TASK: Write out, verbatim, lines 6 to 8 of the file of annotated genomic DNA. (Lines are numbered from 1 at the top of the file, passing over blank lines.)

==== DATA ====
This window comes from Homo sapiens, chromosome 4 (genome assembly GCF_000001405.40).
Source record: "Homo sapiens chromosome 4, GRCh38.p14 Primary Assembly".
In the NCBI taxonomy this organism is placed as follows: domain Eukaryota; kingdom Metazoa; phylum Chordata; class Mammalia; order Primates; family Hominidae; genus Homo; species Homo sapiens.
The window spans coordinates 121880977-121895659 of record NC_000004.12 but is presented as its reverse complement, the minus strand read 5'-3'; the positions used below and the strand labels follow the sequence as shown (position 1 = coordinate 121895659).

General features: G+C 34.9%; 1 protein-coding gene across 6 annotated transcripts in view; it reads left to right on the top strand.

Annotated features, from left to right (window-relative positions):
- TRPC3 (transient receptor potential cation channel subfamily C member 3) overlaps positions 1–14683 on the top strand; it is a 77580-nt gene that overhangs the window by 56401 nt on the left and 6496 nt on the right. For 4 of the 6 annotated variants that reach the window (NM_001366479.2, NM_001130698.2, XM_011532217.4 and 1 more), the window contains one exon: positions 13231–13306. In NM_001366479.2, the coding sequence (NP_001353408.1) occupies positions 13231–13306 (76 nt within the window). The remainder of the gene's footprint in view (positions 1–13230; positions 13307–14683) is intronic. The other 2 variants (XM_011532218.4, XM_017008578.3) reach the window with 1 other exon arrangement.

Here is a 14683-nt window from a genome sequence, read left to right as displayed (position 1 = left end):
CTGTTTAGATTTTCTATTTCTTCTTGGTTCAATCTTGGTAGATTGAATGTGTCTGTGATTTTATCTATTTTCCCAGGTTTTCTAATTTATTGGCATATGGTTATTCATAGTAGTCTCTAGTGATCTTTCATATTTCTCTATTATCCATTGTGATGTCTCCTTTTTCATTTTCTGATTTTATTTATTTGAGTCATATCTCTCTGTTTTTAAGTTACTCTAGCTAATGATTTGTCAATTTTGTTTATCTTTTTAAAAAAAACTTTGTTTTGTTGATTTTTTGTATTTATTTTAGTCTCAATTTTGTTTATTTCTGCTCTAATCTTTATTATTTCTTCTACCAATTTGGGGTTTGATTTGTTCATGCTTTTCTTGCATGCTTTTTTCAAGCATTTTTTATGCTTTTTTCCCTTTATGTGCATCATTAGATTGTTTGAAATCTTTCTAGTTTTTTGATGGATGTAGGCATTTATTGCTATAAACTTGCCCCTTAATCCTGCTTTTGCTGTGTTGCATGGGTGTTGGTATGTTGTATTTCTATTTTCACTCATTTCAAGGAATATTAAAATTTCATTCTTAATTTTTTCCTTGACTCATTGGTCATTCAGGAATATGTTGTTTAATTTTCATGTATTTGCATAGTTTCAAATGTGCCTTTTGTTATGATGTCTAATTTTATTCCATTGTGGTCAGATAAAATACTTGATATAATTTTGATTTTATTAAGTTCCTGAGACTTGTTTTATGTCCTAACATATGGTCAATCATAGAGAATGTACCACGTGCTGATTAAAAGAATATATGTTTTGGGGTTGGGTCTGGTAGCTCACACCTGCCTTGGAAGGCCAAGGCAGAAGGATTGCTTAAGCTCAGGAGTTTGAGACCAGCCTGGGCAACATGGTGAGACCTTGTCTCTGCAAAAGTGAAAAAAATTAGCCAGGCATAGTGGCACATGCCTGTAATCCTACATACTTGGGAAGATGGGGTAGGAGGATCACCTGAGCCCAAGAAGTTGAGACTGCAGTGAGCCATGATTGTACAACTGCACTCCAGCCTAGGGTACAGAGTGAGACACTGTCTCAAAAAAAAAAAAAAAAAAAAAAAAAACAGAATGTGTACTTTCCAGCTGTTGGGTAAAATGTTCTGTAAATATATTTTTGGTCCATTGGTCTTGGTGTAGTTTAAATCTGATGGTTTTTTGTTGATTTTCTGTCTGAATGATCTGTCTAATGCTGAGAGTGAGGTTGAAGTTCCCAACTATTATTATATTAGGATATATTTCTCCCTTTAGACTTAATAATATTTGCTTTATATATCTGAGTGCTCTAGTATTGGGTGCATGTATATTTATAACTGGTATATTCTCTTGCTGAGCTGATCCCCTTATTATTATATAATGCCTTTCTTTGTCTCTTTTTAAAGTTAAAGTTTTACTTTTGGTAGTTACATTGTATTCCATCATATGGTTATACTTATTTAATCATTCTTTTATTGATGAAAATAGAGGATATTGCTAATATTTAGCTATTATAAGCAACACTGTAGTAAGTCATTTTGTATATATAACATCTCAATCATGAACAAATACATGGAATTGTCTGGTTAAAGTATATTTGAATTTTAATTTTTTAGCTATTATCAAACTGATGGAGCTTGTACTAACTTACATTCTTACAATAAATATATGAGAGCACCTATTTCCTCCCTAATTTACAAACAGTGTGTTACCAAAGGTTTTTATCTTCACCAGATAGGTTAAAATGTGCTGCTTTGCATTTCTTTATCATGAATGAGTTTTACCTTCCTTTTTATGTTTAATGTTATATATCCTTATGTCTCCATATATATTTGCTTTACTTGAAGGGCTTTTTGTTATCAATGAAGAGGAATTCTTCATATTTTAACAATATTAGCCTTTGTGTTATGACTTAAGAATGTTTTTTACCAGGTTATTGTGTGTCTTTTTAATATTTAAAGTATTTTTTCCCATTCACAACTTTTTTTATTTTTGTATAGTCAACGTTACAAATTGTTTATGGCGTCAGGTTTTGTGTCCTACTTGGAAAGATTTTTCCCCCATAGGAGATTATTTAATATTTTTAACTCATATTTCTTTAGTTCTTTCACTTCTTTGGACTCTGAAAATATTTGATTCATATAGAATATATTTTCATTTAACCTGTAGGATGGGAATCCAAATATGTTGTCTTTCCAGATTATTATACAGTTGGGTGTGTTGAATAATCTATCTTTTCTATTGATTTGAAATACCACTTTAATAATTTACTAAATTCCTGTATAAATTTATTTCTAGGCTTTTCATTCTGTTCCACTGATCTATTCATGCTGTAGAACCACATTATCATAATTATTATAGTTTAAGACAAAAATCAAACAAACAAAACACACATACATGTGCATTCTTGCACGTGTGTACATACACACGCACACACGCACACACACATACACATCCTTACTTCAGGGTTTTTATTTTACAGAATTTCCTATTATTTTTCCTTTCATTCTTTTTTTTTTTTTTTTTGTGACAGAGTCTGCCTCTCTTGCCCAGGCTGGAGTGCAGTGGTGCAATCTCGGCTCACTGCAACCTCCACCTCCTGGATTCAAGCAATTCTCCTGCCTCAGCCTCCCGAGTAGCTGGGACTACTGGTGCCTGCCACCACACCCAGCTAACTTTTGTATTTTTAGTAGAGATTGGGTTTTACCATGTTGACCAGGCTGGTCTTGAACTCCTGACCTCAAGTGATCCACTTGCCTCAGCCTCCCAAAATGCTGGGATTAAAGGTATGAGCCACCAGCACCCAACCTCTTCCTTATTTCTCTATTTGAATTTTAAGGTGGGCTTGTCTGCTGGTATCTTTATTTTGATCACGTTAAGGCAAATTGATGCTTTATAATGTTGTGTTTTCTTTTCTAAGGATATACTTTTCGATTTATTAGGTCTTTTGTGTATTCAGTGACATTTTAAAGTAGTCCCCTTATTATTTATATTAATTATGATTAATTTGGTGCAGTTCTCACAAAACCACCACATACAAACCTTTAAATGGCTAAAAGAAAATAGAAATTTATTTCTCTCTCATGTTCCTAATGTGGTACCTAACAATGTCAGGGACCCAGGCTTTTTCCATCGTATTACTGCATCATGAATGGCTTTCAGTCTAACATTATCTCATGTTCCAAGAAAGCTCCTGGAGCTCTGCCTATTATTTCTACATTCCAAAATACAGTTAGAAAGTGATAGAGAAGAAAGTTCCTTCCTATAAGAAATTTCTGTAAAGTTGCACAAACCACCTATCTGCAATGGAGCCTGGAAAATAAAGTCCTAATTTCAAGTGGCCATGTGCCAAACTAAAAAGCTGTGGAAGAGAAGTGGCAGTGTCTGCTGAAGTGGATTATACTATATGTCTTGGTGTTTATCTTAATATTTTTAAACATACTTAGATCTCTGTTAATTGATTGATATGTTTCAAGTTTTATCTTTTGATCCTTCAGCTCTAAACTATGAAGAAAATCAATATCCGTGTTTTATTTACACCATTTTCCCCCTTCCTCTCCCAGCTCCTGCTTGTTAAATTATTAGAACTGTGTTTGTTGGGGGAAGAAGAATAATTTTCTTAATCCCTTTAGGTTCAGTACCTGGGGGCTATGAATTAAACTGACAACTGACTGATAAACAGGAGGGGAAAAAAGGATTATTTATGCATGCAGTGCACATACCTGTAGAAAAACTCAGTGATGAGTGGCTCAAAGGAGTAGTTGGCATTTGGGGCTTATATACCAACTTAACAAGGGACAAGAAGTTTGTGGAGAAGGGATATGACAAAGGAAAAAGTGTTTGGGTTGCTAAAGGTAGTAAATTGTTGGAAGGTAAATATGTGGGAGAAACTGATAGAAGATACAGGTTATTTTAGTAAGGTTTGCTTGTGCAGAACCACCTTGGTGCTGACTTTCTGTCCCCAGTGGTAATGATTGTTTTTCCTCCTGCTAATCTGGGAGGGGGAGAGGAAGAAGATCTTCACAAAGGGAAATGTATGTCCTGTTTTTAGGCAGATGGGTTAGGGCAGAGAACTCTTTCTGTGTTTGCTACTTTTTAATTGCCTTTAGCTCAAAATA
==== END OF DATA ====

Annotated features, from left to right (window-relative positions):
- TRPC3 (transient receptor potential cation channel subfamily C member 3) overlaps positions 1–14683 on the top strand; it is a 77580-nt gene that overhangs the window by 56401 nt on the left and 6496 nt on the right. For 4 of the 6 annotated variants that reach the window (NM_001366479.2, NM_001130698.2, XM_011532217.4 and 1 more), the window contains one exon: positions 13231–13306. In NM_001366479.2, the coding sequence (NP_001353408.1) occupies positions 13231–13306 (76 nt within the window). The remainder of the gene's footprint in view (positions 1–13230; positions 13307–14683) is intronic. The other 2 variants (XM_011532218.4, XM_017008578.3) reach the window with 1 other exon arrangement.

Here is a 14683-nt window from a genome sequence, read left to right as displayed (position 1 = left end):